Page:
Are Migraines and Fluorescent Lights Linked?

Written by AnaLise on February 4, 2009 – 5:38 am -

Migraines affect many millions of people. They are triggered by any number of things from various foods and wine to stress. Now a new culprit may be added to the list. The new culprit is fluorescent lights.

Researchers have been studying the reactions that fluorescent lights cause. Because the lights flicker constantly, many people claim that the flickering causes them to have headaches. Old fluorescent bulbs used to flicker about 60 times per second which scientists say was perceptible. However, new and current fluorescent bulbs flicker around 10,000 times per second, which some researchers feel the eyes and brain cannot decipher. The individuals who work in offices or other areas that use fluorescent lights and have never had headaches or migraines before they have had to work with these lights definitely disagree with the scientists and researchers who discount or simply deny the fact that migraines are triggered by these lights.

Some researchers who aren’t so sure that fluorescent lights actually trigger migraines, however, the people who are suffering from migraines after sitting under flickering fluorescent lights for several hours are sure they trigger migraines. Some researchers feel that the brain cannot detect the flickering because it happens quite quickly. Again, the people getting migraines feel quite differently.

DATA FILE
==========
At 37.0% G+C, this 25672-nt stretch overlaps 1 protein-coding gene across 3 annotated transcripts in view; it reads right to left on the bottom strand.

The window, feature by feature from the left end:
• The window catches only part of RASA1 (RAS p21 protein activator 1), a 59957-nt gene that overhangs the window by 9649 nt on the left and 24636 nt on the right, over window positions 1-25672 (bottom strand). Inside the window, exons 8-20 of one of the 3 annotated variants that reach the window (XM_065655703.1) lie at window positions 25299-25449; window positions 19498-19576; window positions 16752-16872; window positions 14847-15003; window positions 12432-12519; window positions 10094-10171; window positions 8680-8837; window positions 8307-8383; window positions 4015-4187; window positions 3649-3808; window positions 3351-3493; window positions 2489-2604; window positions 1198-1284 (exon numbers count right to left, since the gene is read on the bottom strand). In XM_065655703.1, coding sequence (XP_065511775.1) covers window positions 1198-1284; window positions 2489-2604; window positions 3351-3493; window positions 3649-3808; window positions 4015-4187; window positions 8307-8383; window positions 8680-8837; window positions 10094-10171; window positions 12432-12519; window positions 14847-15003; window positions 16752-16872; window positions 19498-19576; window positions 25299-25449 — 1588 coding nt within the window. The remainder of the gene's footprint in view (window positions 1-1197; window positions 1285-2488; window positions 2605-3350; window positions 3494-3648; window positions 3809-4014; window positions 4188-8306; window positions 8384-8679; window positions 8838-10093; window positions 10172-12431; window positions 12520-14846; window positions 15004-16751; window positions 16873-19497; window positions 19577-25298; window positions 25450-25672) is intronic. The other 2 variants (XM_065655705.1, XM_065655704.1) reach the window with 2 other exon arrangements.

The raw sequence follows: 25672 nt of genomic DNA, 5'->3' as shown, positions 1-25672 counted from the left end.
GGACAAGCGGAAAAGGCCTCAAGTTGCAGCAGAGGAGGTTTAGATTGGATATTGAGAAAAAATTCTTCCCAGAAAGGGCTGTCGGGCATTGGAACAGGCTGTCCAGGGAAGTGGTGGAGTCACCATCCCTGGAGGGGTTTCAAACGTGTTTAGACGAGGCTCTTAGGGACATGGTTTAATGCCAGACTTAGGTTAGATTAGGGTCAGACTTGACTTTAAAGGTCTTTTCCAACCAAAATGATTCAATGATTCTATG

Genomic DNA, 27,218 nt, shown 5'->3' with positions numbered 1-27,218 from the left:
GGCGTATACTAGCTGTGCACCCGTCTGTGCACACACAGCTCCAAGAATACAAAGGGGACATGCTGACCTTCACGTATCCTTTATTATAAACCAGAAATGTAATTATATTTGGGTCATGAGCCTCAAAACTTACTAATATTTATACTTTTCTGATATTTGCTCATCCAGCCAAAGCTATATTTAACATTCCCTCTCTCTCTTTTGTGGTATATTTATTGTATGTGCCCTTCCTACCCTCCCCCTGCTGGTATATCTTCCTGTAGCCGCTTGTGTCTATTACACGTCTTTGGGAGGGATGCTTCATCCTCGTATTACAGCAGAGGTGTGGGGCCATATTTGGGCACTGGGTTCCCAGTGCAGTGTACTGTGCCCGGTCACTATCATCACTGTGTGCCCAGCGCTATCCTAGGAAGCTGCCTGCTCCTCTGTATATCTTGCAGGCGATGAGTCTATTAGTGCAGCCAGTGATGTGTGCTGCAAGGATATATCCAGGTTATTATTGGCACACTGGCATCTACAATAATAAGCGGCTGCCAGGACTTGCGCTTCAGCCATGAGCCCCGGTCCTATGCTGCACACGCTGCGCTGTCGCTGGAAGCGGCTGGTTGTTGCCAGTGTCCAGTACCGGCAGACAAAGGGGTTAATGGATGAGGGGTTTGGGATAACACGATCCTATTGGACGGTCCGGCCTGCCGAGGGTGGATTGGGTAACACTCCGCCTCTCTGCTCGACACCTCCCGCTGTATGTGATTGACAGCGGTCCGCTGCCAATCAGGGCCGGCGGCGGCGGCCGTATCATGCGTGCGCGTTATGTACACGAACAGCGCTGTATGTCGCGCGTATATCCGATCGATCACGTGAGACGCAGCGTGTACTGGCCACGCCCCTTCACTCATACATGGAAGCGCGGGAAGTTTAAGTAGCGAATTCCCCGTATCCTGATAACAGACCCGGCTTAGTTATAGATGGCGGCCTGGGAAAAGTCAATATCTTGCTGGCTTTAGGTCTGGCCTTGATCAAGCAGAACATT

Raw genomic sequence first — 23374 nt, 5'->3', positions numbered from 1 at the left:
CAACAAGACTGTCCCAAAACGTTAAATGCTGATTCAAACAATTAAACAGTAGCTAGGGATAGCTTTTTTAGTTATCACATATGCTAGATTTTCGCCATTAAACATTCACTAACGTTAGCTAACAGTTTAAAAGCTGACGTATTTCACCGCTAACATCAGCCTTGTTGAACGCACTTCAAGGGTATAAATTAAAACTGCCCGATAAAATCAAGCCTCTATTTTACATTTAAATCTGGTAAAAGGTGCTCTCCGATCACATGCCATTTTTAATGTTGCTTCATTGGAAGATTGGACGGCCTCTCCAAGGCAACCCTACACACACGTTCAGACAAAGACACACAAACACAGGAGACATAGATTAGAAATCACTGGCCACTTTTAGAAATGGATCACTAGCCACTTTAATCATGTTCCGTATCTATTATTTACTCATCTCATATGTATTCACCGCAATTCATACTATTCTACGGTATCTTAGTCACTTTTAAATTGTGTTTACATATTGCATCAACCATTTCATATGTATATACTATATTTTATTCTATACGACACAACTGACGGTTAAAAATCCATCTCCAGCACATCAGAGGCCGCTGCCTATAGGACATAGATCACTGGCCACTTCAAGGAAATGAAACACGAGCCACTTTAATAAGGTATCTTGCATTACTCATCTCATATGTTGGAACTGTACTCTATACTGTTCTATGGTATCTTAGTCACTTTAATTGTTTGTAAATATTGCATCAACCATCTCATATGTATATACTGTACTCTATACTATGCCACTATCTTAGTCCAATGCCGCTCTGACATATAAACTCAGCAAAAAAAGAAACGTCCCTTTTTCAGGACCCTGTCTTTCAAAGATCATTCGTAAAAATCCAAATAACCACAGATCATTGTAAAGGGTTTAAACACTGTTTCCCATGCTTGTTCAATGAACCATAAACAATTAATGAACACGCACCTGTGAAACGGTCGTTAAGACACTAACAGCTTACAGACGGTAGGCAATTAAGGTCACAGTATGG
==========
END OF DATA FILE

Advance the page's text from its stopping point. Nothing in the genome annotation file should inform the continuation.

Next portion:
In addition to migraines, people have reported nausea, dizziness, loss of concentration, weakness, plus joint and muscle pain. Also, some of these individuals get migraines from cell phones, television, computer monitors and other electronics that give off “electromagnetic waves”. Some who believe in the existence of this curious phenomenon even offer a rationale for the effect, usually explaining that our nervous system functions based on electrical impulses and that it is therefore susceptible to the effects of external electromagnetic fields.

If you suffer from migraines and you think they are electromagnetic – emanating from fluorescent lights, cell phones or other electronics, you are not alone, and there is research currently being conducted to figure the situation out and to find a way to stop the trigger.

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